Singing & Performance: You were born to sing.
October 29, 2013
You were born to sing.
No, seriously, your body is set up to do this.
Do it right now. I dare you.
Sing a note.
You’re all “But I’m at work!”
It doesn’t have to be loud, just sing a little something…
You did it didn’t you? And, it felt good, right?
Imagine if you did it loud. That would feel super good, wouldn’t it?
See, that’s what I mean. You were born to do this!
That probably sparks one of two reactions in you.
The first: “I know!”
The second: “I’m a terrible singer.”
If your reaction is the former, do me a favor and keep reading. You’re more evolved than the rest of us, but I think there is something in this for you, too.
If your reaction is the latter, well, let’s talk this through a minute.
I’m not saying you were born to be Whitney, in fact, I’m specifically saying you’re not Whitney. But, even though you’re not, you were still born to sing and that distinction is an important one to make. “Why?” you ask? Well, giving yourself permission to not be Ms. Houston might just free you up to find more success with that instrument you’ve been carrying around with you for your whole life.
Let me explain.
One day I was in a voice lesson with a new student who had a secret propensity for phonating loudly at home, alone, with no one around, ever. She loved singing and referred to herself as “obsessed” in an email she sent me. In light of this obsession, she decided that she needed someone (me?) to tell her if she “should.” On our initial pass through some warm ups, I found myself practically begging her to open her mouth. She seemed to offer only space for what I imagined to be a whisper and the sound pretty much matched. It was in tune (from what I could hear.) Eventually, I stopped and said, “You know you’re not opening your mouth, right?”
Her response gave me a both a chuckle and an “Aha!”
She said, “I’m not opening my mouth because I don’t want you to think that I think I can sing.”
The thing is, I get it. Maybe you do too?
She wasn’t able to open her mouth and sing because well, she wasn’t Whitney Houston. Not only was she not Whitney, but also she was terrified I would find out that she was just herself. (Remember this later on: I already knew.)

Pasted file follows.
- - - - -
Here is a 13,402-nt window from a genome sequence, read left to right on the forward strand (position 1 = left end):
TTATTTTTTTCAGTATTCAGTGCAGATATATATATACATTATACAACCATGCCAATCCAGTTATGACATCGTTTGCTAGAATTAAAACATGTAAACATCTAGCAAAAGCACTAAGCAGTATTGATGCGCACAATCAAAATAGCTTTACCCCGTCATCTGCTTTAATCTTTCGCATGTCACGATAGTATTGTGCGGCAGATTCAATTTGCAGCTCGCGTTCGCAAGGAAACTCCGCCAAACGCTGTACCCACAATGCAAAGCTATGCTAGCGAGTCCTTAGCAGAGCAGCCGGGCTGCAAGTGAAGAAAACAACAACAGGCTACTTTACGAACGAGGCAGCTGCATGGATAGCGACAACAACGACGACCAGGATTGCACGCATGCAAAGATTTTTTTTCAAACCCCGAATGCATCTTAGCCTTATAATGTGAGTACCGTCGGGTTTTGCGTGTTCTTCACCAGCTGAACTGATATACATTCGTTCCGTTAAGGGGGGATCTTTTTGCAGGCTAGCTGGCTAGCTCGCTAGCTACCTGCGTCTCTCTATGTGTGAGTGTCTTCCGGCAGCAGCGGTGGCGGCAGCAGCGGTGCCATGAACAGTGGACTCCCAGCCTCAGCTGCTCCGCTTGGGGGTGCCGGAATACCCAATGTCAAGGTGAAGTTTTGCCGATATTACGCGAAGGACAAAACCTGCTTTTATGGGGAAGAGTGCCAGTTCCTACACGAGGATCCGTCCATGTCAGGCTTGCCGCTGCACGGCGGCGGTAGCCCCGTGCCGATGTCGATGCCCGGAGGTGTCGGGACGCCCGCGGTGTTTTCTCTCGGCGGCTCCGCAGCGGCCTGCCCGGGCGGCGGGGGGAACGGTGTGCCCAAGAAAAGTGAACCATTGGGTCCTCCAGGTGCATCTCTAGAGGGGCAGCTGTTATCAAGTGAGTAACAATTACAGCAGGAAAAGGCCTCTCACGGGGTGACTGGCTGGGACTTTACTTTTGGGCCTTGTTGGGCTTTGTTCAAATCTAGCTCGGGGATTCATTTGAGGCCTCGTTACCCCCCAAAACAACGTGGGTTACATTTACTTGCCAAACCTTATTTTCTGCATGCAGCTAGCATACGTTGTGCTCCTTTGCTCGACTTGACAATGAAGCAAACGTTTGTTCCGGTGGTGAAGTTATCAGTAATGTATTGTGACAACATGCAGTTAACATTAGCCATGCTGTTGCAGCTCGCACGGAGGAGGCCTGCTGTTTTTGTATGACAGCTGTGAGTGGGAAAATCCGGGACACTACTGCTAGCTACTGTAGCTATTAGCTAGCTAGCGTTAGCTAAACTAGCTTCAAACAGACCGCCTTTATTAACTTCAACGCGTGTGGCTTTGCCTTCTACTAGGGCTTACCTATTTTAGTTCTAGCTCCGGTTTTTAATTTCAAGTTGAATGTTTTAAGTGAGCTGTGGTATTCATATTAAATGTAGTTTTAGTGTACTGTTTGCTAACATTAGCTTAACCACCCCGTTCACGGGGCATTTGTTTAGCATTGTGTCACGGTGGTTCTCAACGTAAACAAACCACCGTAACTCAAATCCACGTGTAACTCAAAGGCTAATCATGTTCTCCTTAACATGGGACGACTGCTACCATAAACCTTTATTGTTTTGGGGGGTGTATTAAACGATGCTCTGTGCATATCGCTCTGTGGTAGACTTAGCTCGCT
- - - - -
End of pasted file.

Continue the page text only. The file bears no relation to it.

A few weeks later, The Chicago Marathon setup shop a few blocks away from my house, and everyone else’s in Chicago because it is stinkin’ long! I made my way near the finish line to catch a glimpse of the elite runners as they completed their race a couple or few hours faster than most of the actual human beings running. When I saw these super human running machines whiz by at mile 26, it got me thinking… I was born to run. In fact, assuming we’ve all been fortunate enough to be born with our pieces in somewhat working order, we are all born to run. Not only that, but running feels good, too! I mean, I don’t do a lot of it, but it’s kind of common knowledge that running makes you feel high… serotonin and stuff. Also, a lot of people do it. Some people are really bad, and they do it. Others are really really bad and they train for marathons. Remind you of anything?
Fast forward to me on my sofa, watching the 10pm news, which was of course all about the marathon. After spending some time profiling the Whitney Houstons, I mean, elite runners, they cut to a gentleman named Maickel Melamed who was actually just finishing the race. He had Muscular Dystrophy and had taken something like 16 hours to complete the epic distance. His face as he crossed the finish line was something spectacular.
I’m going to go out on a limb here and guess that Maickel wasn’t concerned with keeping up with the elite runners. Actually, it seems he wasn’t concerned with any of the runners, but rather, using his legs to complete the marathon. When asked “Why?” Maickel actually said, “Because I can do it! That’s the point. If you can do something, you discover you can do it, and then you have to do it.”
Are you catching me here?
Now before you call fowl on my comparisons, let me say I know that running and singing are not the same. Singing is an intensely vulnerable act (and let’s save performance for another conversation, ok?) while running seems more… fundamental. But, I think the principle can be applied to me, or to you, or to that student who didn’t want me to think she thought she could sing?
Much of our success in becoming better singers depends upon our willingness to be present and aware of our body and our voice. Deep, right?
The bottom line is being present in that way (it requires little to no judgment in case you were wondering) is scary, even for you Mr. “I know!” But when we’re able to turn off that voice that says, “OMG, I sound bad!” and just stand tall, breath deeply, open our mouth, and do it because we can… we may hear something that we weren’t hearing before. Maybe it’s a bit flat? Anemic? Resembles an alley cat? Or, something that sounds a little better than we imagined it would? What if we tried it again? I’m betting on it being better than the first time.
You know what the best part is? It’s all you. It ain’t Whitney. It never will be. (Don’t worry; we all already know this about you just like I knew it about my student.) And when you get over it not being Whitney, you may just uncover the mental and physical freedom you need to be a better you. The “born to sing” you.
Now, I should probably buy some new sneakers.